Are you a beginning farmer looking for a place where you can grow your farm business? You’re not alone – there are many farmers facing the challenge of finding a farm under conditions that work for them.
American Farmland Trust has assembled a team of experts to help you develop a personal strategy for making this happen. Come to Harvesting Opportunities in New York: Growing Local Food Economies & Protecting Farmland, November 20 in Albany, and participate in Farmland for the Next Generation of Farmers. This day-long track of workshops will help farmers learn about and develop strategies for accessing farmland. At the conference you will learn about:
- Finding a Farm that Meets Your Needs
- Improving Your Chances of Getting a Loan to Buy A Farm
- Working with Land Trusts and Other Partners to Make Farmland More Affordable
- Leasing Farmland and Managing Risk in the Process
- Developing a Personalized Farmland Access Plan
What will you do at the conference? Work directly with a team of professional advisors to outline your own strategy for securing farmland and then review your plan with our expert panel made up of:
- a lawyer
- a banker and tax specialist
- a government loan officer
- a farm manager
- an agricultural mediator
- a land trust representative
Thanks to our sponsors discounted registration is available to beginning farmers and students. For information or to register call us at (518) 581-0078 or email firstname.lastname@example.org and we’ll get you signed up!
Emerging economic opportunities in New York – such as food hubs, Greek yogurt or farm-based beer, wine and spirits production – are closely tied with food and agriculture. Yet, the foundation of this robust industry is at risk as farmland is lost to real estate development. 450,000 acres of farmland – the equivalent of almost 5,000 farms – have been paved over by subdivisions and strip malls in New York since the early 1980s.
To address this threat, New York State established the Farmland Protection Program in 1996. The program has provided more than $100 million to permanently protect more than 200 farms across New York while enabling more than 50 counties and 75 towns to develop local strategies for protecting farmland and expanding economic opportunities for farmers.
But, when funding for the Farmland Protection Program was slashed during the economic meltdown of 2008, the state was faced with funding commitments of more than $70 million to 61 farm families to aid them in protecting their land. Since then, no new funding applications have been sought by the Department of Agriculture and Markets. That was five years ago. Read More
November 20, Albany—Register Online Now!
As we move into the final days of a bountiful harvest season we are reminded of the importance of New York State agriculture and the locally grown food it produces. Farm and food businesses provide jobs and economic opportunity while improved access to nutritious, locally grown food improves the health of all New Yorkers.
We encourage you to register online for our fall conference, Harvesting Opportunities in New York, scheduled for November 20, in Albany. Join the conversation about growing regional food economies, protecting irreplaceable farmland from real estate development, increasing access to locally grown food and supporting the next generation of farmers.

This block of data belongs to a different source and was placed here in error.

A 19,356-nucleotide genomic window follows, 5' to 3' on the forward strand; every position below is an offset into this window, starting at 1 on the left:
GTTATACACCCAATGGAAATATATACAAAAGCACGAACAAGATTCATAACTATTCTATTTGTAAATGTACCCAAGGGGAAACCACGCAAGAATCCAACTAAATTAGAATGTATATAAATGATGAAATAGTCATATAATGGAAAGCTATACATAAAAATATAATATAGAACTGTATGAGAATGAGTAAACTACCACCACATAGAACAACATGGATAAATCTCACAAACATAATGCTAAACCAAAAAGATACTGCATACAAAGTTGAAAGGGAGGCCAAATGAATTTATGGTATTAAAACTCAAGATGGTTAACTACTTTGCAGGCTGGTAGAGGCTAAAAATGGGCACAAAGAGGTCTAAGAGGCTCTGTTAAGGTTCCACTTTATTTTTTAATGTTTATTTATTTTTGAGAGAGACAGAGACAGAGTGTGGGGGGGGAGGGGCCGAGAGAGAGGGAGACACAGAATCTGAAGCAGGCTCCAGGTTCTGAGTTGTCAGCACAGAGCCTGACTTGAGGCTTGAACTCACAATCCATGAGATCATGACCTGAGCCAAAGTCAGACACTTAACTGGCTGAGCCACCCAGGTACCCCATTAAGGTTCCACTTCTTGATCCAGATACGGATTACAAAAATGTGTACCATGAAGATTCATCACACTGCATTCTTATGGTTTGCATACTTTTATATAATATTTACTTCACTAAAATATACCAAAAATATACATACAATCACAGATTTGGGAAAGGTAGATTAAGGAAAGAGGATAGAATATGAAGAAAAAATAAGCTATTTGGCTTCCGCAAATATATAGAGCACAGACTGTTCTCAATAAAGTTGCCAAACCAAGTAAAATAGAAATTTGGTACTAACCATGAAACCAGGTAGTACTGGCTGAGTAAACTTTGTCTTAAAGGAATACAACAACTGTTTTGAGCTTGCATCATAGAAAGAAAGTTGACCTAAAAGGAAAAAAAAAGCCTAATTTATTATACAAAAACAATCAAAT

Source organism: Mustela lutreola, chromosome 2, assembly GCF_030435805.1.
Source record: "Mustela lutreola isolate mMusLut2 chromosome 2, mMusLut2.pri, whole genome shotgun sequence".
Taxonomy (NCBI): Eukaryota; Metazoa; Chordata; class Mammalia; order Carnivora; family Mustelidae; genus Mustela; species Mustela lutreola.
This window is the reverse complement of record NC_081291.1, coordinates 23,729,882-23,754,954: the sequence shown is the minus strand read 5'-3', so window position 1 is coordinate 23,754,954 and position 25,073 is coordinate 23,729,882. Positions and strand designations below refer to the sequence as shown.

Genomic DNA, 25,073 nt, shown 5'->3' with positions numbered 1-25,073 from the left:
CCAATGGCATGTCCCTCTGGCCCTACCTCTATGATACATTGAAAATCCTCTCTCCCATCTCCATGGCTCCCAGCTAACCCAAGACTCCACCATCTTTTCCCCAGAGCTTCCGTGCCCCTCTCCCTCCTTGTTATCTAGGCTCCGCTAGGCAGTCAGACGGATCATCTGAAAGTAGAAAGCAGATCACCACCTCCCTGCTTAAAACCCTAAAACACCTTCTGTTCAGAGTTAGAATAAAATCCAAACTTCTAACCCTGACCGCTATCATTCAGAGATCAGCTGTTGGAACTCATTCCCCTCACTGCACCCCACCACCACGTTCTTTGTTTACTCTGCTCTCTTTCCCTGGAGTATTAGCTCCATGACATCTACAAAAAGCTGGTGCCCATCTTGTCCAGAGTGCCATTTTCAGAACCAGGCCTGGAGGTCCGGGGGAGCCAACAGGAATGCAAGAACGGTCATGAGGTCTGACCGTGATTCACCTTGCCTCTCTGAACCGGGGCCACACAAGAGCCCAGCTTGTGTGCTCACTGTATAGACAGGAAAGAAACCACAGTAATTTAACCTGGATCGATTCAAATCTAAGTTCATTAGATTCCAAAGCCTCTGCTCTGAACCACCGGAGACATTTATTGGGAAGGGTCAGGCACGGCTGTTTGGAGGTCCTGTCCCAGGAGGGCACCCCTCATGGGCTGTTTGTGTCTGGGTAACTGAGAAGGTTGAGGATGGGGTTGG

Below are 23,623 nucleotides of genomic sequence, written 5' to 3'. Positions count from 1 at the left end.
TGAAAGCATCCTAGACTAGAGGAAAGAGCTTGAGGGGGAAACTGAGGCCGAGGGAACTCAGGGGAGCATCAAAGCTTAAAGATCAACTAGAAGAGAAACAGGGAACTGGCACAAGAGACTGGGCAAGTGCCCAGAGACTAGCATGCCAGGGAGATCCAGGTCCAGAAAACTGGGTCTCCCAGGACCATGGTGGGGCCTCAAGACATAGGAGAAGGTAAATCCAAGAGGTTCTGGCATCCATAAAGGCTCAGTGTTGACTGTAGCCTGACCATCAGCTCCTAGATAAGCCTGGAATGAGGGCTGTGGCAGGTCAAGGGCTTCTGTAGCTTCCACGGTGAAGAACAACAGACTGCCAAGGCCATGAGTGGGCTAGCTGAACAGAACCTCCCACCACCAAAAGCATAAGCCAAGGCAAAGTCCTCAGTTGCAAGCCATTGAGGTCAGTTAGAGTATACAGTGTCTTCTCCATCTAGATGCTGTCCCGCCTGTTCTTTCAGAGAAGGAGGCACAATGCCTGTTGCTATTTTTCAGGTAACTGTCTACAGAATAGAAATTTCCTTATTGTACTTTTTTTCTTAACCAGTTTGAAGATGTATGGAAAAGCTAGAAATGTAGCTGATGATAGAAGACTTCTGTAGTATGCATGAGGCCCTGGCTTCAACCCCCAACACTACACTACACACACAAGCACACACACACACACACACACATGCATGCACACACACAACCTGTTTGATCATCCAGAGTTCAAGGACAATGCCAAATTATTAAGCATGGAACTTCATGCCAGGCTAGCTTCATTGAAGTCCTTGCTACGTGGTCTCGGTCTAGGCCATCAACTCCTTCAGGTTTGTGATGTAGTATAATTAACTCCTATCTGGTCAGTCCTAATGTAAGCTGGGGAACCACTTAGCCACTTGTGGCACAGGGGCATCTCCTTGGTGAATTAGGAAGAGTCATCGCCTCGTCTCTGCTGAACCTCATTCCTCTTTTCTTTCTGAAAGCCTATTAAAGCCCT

The conference’s Buy Local track features “Taking Farm to College to the Next Level,” a workshop about strategies for increasing the amount of locally grown food consumed on college campuses. The Farm to College movement got a big boost when our Farm to Institution New York State (FINYS) initiative was recently awarded federal funding to launch a pilot project to get more vegetables into the dining halls on four SUNY campuses. Read More
New legislation that encourages brewing beer with hops and barley grown in New York is getting results! Governor Cuomo recently welcomed 14 newly licensed farm breweries. These breweries add a new dimension to the state’s burgeoning farm winery and distillery industry already creating product with New York grown fruits and grains. “Not only do these efforts benefit New York’s craft breweries, but they also help our agricultural sector to flourish. We want New Yorkers and visitors alike to ‘buy local’ and keep coming back for more,” said Governor Andrew Cuomo. Register online for our Harvesting Opportunities in New York conference, November 20 in Albany, and join the discussion of how local communities can support further growth of this market in the conference’s Planning for Locally Produced Beer Wine & Spirits workshop.
To celebrate the Watershed Agricultural Council’s20th anniversary, American Farmland Trust’s New York Advisory Council took a farm tour led by Fred Huneke, chairman of the Watershed Agricultural Council board, and Craig Cashman, the Council’s executive director. The group discussed this globally significant partnership between farmers and New York City residents to sustain agriculture and clean drinking water for 9 million people. “We knew anything we did on farms had to be science based,” Huneke, a retired dairy farmer who participated in the formation of the Council, told the group. “It had to be locally controlled and it had to be voluntary. At first a lot of people said it wouldn’t work. Today we collaborate with 93 percent of the farms in the watershed.” The tour included visits to Hemlock Hill Farm, a farm that was protected from development with funding from the state Farmland Protection Program, as well as Hilltop Hanover Farm.